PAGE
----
I am a responsible 14-year-old teenager. In my spare time, I watch music videos.
My mother recently confronted me about the videos that I watch. She found out from a friend that some of them are inappropriate.
Amy, I don't watch rap videos, and if something is inappropriate, I turn it off.
I like artists such as Jesse McCartney, Jason Mraz and Brie Larson -- none of whom is in any way questionable.
My mother said that any video I watch from now on she wants to watch beforehand, to make sure that it is okay.
I take great pleasure in watching music videos and would feel very limited if every video I watched had to be looked at beforehand, even though all music videos are edited for any inappropriate material before being put on the computer site.
None of my friends has this problem, and they watch music videos all of the time.
Really, the bus ride to school is probably worse than any video.
Alisha in Montana
In your home, the most important editor of "content" is your mom.
As chief editor in your house, it is completely right for her to check out anything that comes into the home, whether on television or over the Internet.
I realize that you might think it's dorky for your mother to check the stuff that you see before you see it, but she is actually doing what parents SHOULD do.
Go with this. Show her Brie Larson's latest video. Explain what you like about Jesse McCartney. You will educate your mother about the culture you enjoy and she will educate you about some of the messages she is most worried about. (These artists are a heck of a lot more benign than what I listened to at your age, and your mother will probably see this, too.) As time goes on, she is going to see that you are trustworthy to make these choices on your own.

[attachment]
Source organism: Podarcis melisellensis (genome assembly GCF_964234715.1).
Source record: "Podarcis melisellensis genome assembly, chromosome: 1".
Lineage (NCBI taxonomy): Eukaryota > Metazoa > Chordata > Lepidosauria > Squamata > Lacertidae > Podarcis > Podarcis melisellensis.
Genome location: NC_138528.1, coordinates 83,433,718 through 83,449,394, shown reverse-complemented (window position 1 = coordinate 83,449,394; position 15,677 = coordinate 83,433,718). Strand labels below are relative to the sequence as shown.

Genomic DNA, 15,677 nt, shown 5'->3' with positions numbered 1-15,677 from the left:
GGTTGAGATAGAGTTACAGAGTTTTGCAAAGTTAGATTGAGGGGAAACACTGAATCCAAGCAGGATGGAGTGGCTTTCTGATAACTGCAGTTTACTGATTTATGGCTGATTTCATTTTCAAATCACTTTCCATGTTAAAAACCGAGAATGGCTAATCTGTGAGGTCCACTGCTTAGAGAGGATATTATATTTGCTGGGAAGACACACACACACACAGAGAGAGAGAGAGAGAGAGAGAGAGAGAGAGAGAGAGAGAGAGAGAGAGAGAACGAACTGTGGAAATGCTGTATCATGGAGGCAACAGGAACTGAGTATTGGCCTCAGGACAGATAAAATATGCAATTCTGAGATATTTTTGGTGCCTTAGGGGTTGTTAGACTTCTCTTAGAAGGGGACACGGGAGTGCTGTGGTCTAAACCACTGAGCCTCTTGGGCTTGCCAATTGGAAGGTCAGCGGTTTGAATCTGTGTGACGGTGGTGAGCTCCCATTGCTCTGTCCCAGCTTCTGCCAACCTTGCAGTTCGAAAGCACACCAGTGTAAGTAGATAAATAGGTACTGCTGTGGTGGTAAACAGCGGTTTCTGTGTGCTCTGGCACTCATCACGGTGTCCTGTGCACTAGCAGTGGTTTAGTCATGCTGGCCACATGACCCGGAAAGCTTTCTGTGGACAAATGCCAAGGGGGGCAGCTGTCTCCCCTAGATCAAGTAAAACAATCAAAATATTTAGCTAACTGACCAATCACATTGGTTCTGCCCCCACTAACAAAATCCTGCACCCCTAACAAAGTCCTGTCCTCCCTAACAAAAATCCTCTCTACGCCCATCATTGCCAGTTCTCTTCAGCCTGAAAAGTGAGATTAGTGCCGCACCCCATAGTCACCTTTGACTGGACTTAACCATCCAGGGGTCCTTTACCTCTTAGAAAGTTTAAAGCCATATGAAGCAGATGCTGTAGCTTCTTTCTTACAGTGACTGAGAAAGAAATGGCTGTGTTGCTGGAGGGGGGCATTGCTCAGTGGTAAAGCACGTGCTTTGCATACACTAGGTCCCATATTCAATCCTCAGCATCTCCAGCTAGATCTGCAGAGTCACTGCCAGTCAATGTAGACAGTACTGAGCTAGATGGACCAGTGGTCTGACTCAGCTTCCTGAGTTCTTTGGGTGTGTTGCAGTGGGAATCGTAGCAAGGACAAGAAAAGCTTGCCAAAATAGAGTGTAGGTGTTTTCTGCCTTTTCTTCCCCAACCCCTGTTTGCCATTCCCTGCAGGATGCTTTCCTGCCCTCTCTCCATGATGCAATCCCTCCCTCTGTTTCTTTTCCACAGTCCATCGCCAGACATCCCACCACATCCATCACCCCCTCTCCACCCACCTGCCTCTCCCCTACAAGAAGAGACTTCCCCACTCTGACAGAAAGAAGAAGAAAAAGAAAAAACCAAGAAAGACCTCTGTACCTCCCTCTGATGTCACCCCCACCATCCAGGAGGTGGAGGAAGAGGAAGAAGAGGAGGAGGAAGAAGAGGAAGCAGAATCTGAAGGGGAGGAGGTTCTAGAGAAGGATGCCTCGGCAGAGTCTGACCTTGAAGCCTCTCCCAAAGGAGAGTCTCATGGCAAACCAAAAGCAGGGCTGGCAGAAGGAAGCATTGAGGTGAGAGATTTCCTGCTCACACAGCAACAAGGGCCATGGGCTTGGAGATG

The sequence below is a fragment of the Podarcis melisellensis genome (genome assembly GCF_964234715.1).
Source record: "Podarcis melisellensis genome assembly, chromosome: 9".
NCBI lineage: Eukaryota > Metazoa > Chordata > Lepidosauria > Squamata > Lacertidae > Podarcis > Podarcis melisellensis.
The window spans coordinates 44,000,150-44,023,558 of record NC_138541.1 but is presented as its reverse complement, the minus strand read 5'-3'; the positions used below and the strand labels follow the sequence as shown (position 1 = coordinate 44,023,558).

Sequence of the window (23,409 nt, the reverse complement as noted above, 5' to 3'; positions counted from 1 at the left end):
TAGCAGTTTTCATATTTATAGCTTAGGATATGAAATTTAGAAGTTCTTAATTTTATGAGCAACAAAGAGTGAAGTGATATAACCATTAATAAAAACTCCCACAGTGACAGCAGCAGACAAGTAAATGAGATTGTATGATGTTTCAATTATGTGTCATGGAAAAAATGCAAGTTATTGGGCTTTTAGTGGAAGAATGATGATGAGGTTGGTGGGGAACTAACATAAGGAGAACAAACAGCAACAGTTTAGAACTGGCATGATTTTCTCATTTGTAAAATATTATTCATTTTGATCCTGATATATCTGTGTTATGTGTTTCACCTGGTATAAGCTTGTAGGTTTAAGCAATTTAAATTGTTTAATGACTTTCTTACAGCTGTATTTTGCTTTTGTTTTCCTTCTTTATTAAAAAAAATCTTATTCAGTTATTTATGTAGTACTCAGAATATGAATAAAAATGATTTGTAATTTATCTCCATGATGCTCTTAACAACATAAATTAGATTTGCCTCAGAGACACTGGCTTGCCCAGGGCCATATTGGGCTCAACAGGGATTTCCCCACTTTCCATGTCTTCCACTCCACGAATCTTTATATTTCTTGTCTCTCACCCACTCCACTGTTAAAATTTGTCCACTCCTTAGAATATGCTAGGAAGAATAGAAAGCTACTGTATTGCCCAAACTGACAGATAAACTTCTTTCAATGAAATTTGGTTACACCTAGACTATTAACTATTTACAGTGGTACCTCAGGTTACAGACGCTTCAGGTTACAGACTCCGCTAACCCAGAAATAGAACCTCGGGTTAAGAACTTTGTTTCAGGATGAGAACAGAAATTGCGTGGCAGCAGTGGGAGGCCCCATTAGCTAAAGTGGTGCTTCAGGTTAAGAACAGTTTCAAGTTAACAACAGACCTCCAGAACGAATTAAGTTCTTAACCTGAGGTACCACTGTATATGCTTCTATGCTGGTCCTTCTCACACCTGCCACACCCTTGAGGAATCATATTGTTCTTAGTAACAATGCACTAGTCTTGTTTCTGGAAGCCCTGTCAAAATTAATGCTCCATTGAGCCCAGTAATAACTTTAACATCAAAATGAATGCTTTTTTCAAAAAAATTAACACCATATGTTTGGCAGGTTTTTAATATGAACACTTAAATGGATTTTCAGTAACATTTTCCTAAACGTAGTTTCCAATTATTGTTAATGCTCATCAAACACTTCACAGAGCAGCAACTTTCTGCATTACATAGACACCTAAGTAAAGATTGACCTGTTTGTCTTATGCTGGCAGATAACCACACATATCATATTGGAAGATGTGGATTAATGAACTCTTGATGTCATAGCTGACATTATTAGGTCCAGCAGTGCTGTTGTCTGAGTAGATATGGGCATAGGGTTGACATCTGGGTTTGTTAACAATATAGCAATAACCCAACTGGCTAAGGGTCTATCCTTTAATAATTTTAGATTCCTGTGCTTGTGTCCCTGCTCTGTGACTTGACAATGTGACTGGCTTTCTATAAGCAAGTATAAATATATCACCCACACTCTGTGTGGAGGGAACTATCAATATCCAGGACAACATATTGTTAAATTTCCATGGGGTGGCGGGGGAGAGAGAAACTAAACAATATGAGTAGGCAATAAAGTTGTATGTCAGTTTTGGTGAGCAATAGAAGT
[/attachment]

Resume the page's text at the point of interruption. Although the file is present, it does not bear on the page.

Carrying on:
My daughter is planning her 11th birthday party. She invited a few friends, including our two neighbor children.
Just a few days before the party, the neighbor called and asked if we could include her three nieces and two nephews. I don't know how to respond.
This isn't an etiquette question. The answer here is simple. You just say, "No."
Recently I have received e-mails from a woman I was best friends with in elementary school. My family moved when I was in junior high, and I rarely saw her after that.
I haven't seen her in nine years.
I've moved out of the area, and I don't feel that we have anything in common anymore, but I don't know how to reply to her e-mail to let her know.
I don't want to not reply and seem like a snob.
Is there a polite way to handle this?
Sometimes, not replying is less snobbish than replying with, "I'm sorry, Wendy, but I'm over you. I've just moved on." Unless she is papering your inbox with unwanted e-mail, I suggest that you wait a few days after an e-mail, reply in a simple, polite and noncommittal way, and simply let the correspondence peter out.
If she persists and you feel uncomfortable about it, you can reply with, "I'm so sorry that I can't keep up my end of this correspondence, but I am so busy and I've sort of run out of things to say. I've really enjoyed catching up with you." Sign off affectionately.
Write to Amy Dickinson at firstname.lastname@example.org or Ask Amy, Chicago Tribune, TT500, 435 N. Michigan Ave., Chicago, Ill. 60611.
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